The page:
While most people hope to discover a rare Pokémon card worth thousands lurking in their childhood collection stashed up in the loft or tucked away in a cupboard, few folks actually have that dream realised. At least one person has recently stumbled upon old cards worth serious money, though.
Jake Shaw’s mother Lorraine recently chanced upon dozens of unopened Pokémon and Yu-Gi-Oh! packs stored in a forgotten plastic tub in a corner of the converted bungalow they share together.
“[I said] ‘I’ll take a look at what these are worth,’” Shaw recalled. “‘Okay, okay. Hang on a minute. These things, they retail for like £400 to £500 each on eBay.’ I'm like, ‘Wait, no.’ I'm getting pumped. ‘These can't be the real ones.’ Scroll… Scroll… ‘No, this is what it is. Okay. That's a lot!’”
It’s worth noting that Shaw has a bit of an advantage over the average trading card fan, as for multiple years his family used to run a local game shop that hosted Pokémon card tournaments for players in the Somerset town of Yeovil. It was a bundle of organised play promotional packs provided by TCG maker The Pokémon Company for these events that Shaw’s mother found stashed away, more than 15 years later.
“We got these for free because we ran Pokemon events in 2007,” Shaw explained. “People collect this stuff, and we just forgot. It didn't exist for most of 20 years.
“They used to be worth nothing because we would just hand them out at events. Basically, if you play[ed] in a tournament during those times, you just get one of these packs. You can win them for placing higher, like higher quantities.”
In total, Shaw found 69 of the most valuable POP Series 5 packs for the Pokémon TCG (POP stands for Pokémon Organised Play), over 150 packs of the previous POP Series 4 set - available from mid-2006 to early 2007 - and a mixture of other POP boosters, along with other promotional material and what he described as “notably less valuable” boosters.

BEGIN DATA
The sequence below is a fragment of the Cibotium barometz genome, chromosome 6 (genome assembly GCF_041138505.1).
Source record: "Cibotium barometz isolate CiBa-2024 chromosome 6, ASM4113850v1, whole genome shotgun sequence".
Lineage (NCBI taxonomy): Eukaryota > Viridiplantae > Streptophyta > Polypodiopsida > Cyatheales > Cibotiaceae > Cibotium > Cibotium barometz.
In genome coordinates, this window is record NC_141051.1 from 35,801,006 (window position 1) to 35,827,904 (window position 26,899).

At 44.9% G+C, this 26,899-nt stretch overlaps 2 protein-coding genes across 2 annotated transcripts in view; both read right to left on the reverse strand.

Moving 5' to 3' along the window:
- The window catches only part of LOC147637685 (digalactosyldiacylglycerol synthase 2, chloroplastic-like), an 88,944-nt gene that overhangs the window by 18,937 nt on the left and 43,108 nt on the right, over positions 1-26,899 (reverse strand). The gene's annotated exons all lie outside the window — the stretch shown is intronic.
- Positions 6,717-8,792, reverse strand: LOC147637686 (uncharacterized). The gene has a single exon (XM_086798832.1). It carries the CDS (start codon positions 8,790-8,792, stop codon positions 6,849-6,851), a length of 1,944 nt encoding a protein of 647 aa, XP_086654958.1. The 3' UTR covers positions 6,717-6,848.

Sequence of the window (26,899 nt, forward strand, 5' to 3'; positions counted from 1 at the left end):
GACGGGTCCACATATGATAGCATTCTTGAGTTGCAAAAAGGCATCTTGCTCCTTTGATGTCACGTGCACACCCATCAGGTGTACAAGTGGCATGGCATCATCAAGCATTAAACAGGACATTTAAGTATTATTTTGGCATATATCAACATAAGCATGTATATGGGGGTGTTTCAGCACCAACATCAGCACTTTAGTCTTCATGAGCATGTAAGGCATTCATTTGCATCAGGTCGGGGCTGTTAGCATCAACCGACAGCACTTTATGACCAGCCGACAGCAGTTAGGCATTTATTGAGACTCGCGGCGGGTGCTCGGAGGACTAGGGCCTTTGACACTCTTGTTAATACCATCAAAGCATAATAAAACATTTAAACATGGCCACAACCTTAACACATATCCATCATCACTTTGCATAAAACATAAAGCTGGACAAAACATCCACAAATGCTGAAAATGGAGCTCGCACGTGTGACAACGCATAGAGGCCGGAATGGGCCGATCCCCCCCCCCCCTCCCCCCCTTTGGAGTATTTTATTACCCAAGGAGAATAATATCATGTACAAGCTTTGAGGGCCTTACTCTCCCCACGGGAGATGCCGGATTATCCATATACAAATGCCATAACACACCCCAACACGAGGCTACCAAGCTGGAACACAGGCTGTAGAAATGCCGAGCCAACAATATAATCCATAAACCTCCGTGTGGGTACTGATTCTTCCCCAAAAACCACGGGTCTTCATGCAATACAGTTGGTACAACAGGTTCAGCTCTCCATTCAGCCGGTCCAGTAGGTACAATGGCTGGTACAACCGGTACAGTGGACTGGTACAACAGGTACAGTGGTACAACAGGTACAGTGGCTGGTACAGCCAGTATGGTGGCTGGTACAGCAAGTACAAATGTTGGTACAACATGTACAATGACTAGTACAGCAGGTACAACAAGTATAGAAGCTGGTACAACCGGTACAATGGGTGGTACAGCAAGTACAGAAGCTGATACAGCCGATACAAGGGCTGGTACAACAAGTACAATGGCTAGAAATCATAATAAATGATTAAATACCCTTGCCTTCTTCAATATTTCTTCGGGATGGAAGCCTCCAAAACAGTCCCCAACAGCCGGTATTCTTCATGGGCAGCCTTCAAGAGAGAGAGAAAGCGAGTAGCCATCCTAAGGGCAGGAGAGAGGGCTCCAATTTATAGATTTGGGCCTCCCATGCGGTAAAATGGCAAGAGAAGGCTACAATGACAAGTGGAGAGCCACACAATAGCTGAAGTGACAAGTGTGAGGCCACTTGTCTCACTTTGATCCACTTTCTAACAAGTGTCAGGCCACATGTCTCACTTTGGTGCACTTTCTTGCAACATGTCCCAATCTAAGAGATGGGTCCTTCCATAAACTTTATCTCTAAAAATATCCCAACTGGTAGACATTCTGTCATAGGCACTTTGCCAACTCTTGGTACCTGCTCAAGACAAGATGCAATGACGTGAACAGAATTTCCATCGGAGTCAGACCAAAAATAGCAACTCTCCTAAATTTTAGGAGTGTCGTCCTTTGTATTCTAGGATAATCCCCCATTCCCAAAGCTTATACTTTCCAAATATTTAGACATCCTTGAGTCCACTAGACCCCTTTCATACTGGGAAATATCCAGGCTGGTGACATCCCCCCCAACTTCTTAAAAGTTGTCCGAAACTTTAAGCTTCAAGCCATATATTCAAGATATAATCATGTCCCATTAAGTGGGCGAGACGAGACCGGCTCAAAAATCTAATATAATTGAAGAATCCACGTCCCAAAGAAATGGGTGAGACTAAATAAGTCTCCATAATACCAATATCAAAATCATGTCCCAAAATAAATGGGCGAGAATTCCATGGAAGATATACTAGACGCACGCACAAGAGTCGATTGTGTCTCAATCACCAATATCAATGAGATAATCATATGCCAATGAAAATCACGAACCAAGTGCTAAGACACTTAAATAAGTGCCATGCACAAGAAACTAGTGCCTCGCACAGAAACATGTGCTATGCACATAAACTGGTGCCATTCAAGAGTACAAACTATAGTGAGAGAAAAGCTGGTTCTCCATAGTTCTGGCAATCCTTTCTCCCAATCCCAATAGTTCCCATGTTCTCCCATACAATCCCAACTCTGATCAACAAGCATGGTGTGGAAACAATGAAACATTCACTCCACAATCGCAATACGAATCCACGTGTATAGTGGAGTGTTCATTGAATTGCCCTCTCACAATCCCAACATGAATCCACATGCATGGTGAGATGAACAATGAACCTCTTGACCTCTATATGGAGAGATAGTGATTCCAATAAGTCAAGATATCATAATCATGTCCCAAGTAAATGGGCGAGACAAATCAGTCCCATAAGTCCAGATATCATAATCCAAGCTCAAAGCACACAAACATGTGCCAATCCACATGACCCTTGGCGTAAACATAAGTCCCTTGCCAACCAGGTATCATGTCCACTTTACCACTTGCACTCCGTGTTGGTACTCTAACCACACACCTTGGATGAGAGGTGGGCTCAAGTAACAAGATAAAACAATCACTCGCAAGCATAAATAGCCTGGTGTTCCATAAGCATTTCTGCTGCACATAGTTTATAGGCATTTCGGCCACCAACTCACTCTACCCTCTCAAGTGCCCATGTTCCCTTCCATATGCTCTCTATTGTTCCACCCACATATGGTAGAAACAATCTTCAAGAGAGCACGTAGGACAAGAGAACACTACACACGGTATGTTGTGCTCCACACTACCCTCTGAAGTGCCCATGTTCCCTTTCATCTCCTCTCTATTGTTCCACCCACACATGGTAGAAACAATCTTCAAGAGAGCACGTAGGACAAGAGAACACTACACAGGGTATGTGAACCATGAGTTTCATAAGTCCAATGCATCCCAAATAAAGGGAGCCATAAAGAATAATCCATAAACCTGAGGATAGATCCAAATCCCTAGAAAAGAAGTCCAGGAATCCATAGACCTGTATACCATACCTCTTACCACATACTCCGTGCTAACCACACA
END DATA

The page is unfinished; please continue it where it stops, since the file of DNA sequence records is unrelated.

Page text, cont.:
“I've always seen the stories of people like, ‘Oh, look what I found. I found this sealed old box of Pokémon.’ Like, I hate you,” he joked. “Now I am that guy. I don't mind being that guy. Turns out, being that guy's quite fun.
“I have told a few of my friends about it and gotten results of 'Awesome!' to 'You son of a bitch!'”
As well as including rare cards for legendary Pokémon Ho-Oh, Lugia and Mew, the POP Series 5 packs are especially notable for a chance to pull the English versions of previously Japanese-only promotional cards for Eevee evolutions Espeon and Umbreon. Alone, the Umbreon and Espeon Gold Star cards found in POP Series 5 packs can be worth up to tens of thousands in good condition, according to card grading specialist PSA.
The Yu-Gi-Oh! boosters included over a dozen each of the TCG's Tournament Packs 7 and 8, similarly offered to players during events held in 2005 and 2006. While not quite as valuable as the Pokémon boosters, the Yu-Gi-Oh! Tournament Packs could include popular cards such as D.D. Warrior, Breaker the Magical Warrior and Harpie's Feather Duster - "The card that has me almost tempted to open a pack or two myself," according to Shaw.